exception code than "enforced" accesses. If the reason is supposed
to be obvious, it was not so to me. Just saying it "will help
distinguish" isn't sufficient. Why distinguish? What good does it do?

For me, it seems obvious that these should all be access faults.

2.
As Jonathan Behrens has already noted, some systems depend on being
able to set mstatus.MXR = 1 temporarily to read S/U-executable
instructions, for emulation purposes. The proposal should be modified
to say that any S/U-mode-only PMP region that grants execute permission
to S/U modes (bit X is set), implicitly grants read permission to
M mode when MXR = 1.

3.
I'm concerned that the use of the reserved combination W = 1, R = 0
for shared memory regions may be incompatible with a future use for
this encoding in page tables. For example, one possible allocation of
the reserved W/R encoding in page tables could be:

X W R

0 1 0 uncached read-only page
1 1 0 uncached read-write page

If so defined, the same _uncached_ property might also be sensible
for PMP entries, yet we would no longer be able to encode it the same
way, because we have allocated the reserved W/R combination for shared
memory regions instead.

To be clear, I know of no current plans to use the reserved W/R
encoding for an _uncached_ property this way, or for any other purpose.
I am merely giving an example of the sort of inconsistency that could
arise because of our choices today.

I understand that the reserved W/R encoding ended up in use because
there is opposition to touching the two reserved bits that still exist
in a PMP configuration byte, and there are few options for encoding
everything in just the four bits we already have: L, X, W, R. My own
choice would be to go ahead and consume a reserved bit to avoid the
risk of creating a mess of the encoding down the road.

4.
The biggest concern I have with the proposal is that the effort to
fully lock down the executable regions for M mode, while correct for
maximizing security in principle, doesn't leave enough flexibility
for some systems. Tariq Kurd has given an example of a system that,
during booting, progressively expands the regions accessible to M mode,
which the current proposal prohibits. I'd like to give a couple other
examples that are more specifically about execute permission, but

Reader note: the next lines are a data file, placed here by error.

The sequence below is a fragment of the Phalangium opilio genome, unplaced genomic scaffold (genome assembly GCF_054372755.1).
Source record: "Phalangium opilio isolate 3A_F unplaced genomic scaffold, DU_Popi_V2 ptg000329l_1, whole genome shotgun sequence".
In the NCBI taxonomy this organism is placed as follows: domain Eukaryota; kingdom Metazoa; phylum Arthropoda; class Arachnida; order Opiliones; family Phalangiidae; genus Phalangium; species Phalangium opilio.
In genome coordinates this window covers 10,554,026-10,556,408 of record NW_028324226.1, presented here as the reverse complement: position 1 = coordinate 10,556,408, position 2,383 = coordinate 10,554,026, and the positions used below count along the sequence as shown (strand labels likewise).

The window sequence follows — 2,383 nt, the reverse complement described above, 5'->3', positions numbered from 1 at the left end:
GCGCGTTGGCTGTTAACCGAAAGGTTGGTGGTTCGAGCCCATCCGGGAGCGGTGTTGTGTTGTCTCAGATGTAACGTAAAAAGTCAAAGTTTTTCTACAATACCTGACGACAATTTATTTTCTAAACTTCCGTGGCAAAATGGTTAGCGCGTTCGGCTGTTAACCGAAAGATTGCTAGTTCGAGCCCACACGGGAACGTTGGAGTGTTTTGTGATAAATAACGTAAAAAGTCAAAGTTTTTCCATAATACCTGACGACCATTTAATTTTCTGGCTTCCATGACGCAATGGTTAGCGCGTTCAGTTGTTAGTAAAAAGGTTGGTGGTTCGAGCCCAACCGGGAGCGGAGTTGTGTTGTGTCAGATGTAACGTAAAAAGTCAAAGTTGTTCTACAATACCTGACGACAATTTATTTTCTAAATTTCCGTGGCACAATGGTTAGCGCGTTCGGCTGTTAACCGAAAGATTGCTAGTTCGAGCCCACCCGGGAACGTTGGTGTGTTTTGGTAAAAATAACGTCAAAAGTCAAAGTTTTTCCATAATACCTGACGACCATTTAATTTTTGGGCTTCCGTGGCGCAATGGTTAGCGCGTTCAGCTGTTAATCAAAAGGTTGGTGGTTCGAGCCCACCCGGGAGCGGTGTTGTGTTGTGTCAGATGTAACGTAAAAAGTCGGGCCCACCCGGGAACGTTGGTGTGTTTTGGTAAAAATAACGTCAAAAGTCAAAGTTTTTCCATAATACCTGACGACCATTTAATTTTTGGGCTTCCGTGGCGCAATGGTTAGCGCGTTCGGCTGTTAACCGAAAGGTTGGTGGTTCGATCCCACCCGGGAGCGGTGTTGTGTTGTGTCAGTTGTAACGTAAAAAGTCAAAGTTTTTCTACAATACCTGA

still revolve around the need to edit M-mode-only PMP entries even when
enhanced security is enabled.

Consider a complex operating system, running in M mode, that supports
loadable "kernel modules", which are components that can be brought
into memory or evicted in response to the varying needs of user-level
tasks. With the current PMP proposal, when MML = 1, this M-mode OS
cannot dynamically adjust the regions of memory that are executable for
loadable modules. Instead, the OS authors must make a choice: either
pre-allocate the maximal amount of memory that could ever be needed for
loaded kernel modules, possibly wasting memory, or entirely forgo using
the security enhancement. If they choose the latter because memory
really is scarce, how has security been improved?

Or consider the situation where there is more than one independent
stage of boot-time software that could benefit from enhanced PMP
security. U-Boot, for example, is a complex piece of software in its
own right. If a bootloader like U-Boot is used in an M/U-only system,
it's easy to imagine that enhanced security could help guard against
attacks. But with the current proposal, U-Boot cannot set MML = 1,
because it would have to configure the executable regions not only
for itself but also for the operating system it subsequently loads,
something outside its knowledge or authority. Because all current and
future executable regions must be known and configured before MML can
be enabled, a U-Boot-like loader must run with MML = 0. Again, this